While Dubois likely won’t be selected by the Oilers at fourth overall, he could certainly push the big-3 of Matthews, Laine and Puljujarvi for a spot in the top-3 of the Draft, as he has drawn early comparisons to James Neal of the Nashville Predators.
Trade the Pick
The Oilers’ other option when it comes to the fourth overall pick is to trade it.
While trading a top-5 pick doesn’t happen very often, trading the fourth overall pick could net the Oilers a handful of NHL roster players in return, in particular a top pairing defenseman.
Trading the pick straight up to an NHL team which possesses a lower pick, yet feels a certain player would be of monumental importance to their roster moving forward is an option, and would allow Edmonton to immediately upgrade their d-core in the right deal.
Travis Hamonic is one player which the Oilers could target in a trade, while the Islanders could use the fourth overall selection to draft Dubois, as New York could use a young, budding first line winger. On the other hand, dealing the pick to the Ducks could help land Hampus Lindholm, a young defender who would immediately benefit Edmonton’s roster.
A second option for the Oilers when it comes to potentially trading the pick would be to trade down in the Draft, a move which would allow them to select one of the three defenders listed above while still adding additional pieces in return.
For example, if the Oilers were to trade down to tenth overall, it would provide them the opportunity to select one of Cychrun, Juolevi or Sergachev, while also receiving additional pieces in return in the trade, particularly a defensemen who could immediately impact the Edmonton roster.
Realistically, the Edmonton Oilers will likely use the fourth overall pick in the 2016 NHL Draft to select a young defender, in all likelihood Chychrun.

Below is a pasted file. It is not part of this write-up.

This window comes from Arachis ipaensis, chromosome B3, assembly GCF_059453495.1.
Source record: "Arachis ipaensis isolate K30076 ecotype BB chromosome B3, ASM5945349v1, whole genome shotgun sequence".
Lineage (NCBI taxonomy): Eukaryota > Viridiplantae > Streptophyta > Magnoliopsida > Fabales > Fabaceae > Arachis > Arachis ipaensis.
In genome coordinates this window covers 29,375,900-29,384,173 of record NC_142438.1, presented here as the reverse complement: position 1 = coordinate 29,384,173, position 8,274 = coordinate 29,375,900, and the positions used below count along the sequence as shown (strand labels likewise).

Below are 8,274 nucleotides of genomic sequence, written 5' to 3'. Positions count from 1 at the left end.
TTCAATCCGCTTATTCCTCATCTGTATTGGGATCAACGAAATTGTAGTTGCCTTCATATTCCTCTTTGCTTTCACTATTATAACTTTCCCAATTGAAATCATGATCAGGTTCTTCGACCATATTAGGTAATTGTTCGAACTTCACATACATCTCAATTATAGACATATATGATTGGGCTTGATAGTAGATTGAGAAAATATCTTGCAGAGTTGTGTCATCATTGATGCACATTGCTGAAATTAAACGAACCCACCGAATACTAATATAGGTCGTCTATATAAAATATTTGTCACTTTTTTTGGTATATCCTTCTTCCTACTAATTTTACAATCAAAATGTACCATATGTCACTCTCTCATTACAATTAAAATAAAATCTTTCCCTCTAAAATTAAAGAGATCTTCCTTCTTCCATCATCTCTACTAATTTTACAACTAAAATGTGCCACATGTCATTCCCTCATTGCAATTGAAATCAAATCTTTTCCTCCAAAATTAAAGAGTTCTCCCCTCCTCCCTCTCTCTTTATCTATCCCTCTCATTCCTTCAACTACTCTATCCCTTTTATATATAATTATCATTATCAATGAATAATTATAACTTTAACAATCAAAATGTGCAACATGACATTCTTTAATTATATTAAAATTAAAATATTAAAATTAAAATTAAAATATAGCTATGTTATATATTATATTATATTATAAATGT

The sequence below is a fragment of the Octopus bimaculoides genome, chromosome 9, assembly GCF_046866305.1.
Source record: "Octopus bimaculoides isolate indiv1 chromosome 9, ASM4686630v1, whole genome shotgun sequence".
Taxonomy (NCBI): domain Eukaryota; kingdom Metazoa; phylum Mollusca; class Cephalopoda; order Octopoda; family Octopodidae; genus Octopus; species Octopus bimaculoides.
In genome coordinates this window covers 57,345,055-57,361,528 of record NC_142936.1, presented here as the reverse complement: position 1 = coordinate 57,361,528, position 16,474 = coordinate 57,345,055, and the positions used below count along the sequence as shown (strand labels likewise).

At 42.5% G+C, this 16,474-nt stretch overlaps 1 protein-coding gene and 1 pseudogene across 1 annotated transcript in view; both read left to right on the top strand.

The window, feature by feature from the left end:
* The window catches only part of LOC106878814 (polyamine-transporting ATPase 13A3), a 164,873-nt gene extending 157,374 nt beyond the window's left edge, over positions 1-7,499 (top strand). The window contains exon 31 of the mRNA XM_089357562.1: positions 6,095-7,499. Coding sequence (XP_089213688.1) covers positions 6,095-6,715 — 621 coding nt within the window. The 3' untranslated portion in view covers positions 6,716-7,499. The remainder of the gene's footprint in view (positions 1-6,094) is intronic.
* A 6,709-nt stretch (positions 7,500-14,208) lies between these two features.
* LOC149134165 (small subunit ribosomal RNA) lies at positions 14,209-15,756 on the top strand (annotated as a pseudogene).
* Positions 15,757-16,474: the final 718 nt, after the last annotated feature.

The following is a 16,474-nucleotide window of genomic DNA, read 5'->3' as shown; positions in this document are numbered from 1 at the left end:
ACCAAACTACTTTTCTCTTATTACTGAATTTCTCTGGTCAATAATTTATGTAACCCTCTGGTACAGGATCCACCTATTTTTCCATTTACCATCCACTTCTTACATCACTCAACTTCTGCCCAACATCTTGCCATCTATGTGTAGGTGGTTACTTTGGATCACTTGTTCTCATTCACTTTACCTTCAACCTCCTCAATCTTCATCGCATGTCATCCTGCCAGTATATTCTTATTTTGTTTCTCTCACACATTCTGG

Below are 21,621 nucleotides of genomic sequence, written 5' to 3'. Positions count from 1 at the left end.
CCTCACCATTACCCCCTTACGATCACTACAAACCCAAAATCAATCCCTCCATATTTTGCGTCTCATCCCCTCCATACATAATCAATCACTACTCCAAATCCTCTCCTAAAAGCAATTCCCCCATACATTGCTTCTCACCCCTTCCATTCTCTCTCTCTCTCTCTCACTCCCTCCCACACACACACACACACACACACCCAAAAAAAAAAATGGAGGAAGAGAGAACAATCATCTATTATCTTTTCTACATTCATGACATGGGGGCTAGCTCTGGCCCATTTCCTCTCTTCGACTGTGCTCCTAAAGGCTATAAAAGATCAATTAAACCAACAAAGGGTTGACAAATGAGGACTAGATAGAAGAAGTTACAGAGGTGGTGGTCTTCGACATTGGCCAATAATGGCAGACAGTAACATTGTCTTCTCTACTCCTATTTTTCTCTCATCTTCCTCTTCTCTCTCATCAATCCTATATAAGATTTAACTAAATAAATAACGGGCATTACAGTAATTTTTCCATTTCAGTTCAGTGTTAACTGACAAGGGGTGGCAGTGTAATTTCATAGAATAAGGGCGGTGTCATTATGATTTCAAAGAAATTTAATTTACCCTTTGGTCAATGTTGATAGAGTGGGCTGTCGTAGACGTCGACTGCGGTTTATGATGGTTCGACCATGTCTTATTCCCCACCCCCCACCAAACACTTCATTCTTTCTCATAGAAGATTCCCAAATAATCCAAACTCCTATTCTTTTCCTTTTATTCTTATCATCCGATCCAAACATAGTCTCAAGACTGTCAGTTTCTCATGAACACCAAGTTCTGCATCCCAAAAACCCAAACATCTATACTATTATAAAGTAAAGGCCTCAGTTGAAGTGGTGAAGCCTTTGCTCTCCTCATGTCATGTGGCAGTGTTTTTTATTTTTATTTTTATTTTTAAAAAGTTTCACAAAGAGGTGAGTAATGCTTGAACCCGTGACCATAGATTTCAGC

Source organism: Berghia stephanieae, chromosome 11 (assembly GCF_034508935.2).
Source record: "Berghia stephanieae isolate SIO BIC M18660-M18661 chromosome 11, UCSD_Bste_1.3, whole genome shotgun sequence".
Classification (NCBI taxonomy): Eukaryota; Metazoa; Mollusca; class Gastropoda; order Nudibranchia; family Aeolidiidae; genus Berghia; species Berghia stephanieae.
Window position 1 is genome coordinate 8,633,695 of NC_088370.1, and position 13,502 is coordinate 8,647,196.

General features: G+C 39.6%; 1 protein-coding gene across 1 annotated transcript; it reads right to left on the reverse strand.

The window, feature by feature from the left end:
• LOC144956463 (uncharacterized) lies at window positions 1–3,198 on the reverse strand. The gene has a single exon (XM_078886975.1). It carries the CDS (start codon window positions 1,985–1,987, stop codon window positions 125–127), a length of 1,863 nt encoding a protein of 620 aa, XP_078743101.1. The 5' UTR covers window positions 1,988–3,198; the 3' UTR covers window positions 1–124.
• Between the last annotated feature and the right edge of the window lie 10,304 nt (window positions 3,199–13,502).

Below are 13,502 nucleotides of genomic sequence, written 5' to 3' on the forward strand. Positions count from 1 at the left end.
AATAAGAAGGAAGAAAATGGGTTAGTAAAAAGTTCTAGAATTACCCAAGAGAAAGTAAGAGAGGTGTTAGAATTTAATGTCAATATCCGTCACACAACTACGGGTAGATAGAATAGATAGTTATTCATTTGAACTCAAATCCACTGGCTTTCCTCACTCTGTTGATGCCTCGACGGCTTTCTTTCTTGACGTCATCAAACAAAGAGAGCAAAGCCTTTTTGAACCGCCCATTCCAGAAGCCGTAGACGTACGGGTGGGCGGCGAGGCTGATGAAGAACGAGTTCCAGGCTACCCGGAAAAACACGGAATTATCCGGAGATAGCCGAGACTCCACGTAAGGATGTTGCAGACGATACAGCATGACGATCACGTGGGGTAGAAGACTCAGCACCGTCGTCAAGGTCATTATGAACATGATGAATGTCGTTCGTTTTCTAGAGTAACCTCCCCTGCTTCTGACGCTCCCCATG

However, as we have now seen, absolutely nothing is set in stone, as the Oilers retain an incredible number of options in terms of how to manage their first round pick in 2016. Making the pick would be the safest option, as it would ensure the Oilers add yet another budding young superstar to a lineup laden with raw skill, while trading the pick could be quite riskier, especially so if they trade down in hope of drafting a defenseman while also adding one in trade.
Whatever decision Chiarelli and Oilers management come to, it will surely be the one which best suits the organization moving forward. One aspect of paramount importance however to remember is that, despite a stumbling rebuild, the Oilers must remain focused on their ultimate goal of building a solid, complete team. Impatience, especially within the Oilers fan-base is at an all-time high, yet if Edmonton wishes to improve its on-ice product, it will be essential to remain focused on the long-term goal of the franchise.
Brett Slawson is a four-year veteran of The Hockey Writers who covers the Toronto Maple Leafs, NHL prospects, and the OHL’s Mississauga Steelheads.
Contact Brett on Twitter @brettslawson92, or by email at firstname.lastname@example.org.